Do I Dare to Eat a Peach? (Judging When It’s Most Important to Buy Organic)

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Onions, even conventionally grown, are among the lowest in pesticide residues.

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EWG’S DIRTY DOZEN AND CLEAN FIFTEEN

In a perfect world we would all eat 100 per cent organically-grown food all the time.  Also, all marriages would be blissful, world peace would break out, and pigs would fly. O.K., I dream. In our less-than-perfect world, some of us can’t afford organic produce all the time, and for others, it just isn’t available. So, the question becomes, “Which produce is it most important to buy organic, and which (in a pinch) is it safest to purchase commercially?”

Leaving aside all the other reasons to buy organic, let’s for now consider only the issue of pesticide residues.  These are monitored by the U.S. Department of Agriculture’s Pesticide Testing Program, and every year the Environmental Working Group (EWG), a non-profit which studies food safety among other issues, reviews those reports and releases lists of foods with the highest and lowest levels of pesticide residues. They’ve found that onions, avocados, sweet corn, pineapple, mangos, sweet peas, asparagus, kiwi, cabbage, eggplant, cantaloupe, watermelon, grapefruit, sweet potato and honey dew melon are lowest in residues. Whereas those highest in residues include: celery, peaches, strawberries, apples, blueberries, nectarines, bell peppers, spinach, cherries, kale/collards, potatoes, and imported grapes (more on how these lists are compiled here).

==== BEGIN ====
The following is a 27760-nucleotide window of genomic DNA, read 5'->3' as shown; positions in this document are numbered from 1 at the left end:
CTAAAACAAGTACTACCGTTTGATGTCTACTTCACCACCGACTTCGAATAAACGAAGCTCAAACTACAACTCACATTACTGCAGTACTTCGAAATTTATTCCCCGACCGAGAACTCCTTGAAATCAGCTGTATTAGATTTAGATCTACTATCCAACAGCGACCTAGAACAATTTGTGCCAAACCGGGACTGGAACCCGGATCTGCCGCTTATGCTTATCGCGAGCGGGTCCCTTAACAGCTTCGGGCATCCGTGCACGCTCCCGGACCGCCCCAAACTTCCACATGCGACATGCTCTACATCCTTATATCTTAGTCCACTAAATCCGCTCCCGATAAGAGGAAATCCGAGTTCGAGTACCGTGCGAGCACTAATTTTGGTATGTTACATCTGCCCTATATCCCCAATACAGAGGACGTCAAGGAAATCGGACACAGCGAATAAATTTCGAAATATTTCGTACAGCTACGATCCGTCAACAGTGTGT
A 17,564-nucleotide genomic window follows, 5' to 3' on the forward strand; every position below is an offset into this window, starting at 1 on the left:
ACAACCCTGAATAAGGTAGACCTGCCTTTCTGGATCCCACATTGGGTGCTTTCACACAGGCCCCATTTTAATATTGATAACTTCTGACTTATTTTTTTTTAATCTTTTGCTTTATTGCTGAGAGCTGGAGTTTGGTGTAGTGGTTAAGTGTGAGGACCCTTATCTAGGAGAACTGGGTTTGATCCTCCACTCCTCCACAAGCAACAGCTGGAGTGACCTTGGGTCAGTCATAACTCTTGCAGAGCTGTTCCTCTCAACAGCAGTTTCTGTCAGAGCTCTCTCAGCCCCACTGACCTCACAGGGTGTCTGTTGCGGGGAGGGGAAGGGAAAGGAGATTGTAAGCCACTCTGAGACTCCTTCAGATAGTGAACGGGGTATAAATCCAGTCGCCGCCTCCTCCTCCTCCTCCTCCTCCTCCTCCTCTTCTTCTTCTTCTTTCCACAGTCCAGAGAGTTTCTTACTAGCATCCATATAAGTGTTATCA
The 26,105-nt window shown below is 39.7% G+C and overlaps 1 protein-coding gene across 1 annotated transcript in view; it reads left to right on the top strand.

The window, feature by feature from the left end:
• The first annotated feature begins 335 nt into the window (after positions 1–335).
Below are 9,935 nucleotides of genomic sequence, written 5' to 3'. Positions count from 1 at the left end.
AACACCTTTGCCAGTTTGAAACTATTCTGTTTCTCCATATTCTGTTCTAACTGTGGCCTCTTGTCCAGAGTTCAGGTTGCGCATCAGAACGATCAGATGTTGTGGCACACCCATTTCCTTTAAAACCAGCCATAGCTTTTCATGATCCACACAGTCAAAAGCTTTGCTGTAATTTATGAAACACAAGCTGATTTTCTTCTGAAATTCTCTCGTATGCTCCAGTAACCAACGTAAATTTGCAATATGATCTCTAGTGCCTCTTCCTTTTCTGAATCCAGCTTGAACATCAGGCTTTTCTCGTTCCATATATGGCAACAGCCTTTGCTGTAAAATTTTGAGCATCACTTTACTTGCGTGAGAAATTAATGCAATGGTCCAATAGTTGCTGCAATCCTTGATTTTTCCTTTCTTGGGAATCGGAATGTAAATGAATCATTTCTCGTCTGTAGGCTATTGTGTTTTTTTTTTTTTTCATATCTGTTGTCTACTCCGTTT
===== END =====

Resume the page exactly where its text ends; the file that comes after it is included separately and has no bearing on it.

Of course, commercial agricultural interests claim that these residues are harmless, whereas in most cases, harm or lack thereof has yet to be fully proven. Even the EWG says that eating commercially-grown produce is better for our health than not eating fruits and vegetables at all. Still, to me it is common sense to minimize our intake of chemicals by eating organically-grown produce as much as possible and when that’s not possible, to choose from the list of produce with the fewest residues. Finally, you might ask, will washing or peeling make these fruits and vegetables relatively safer?  The answer is no, because the tests are made on produce in the form it is most frequently eaten (i.e., washed or peeled).

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Commercially grown peaches are frequently high in pesticide residues.

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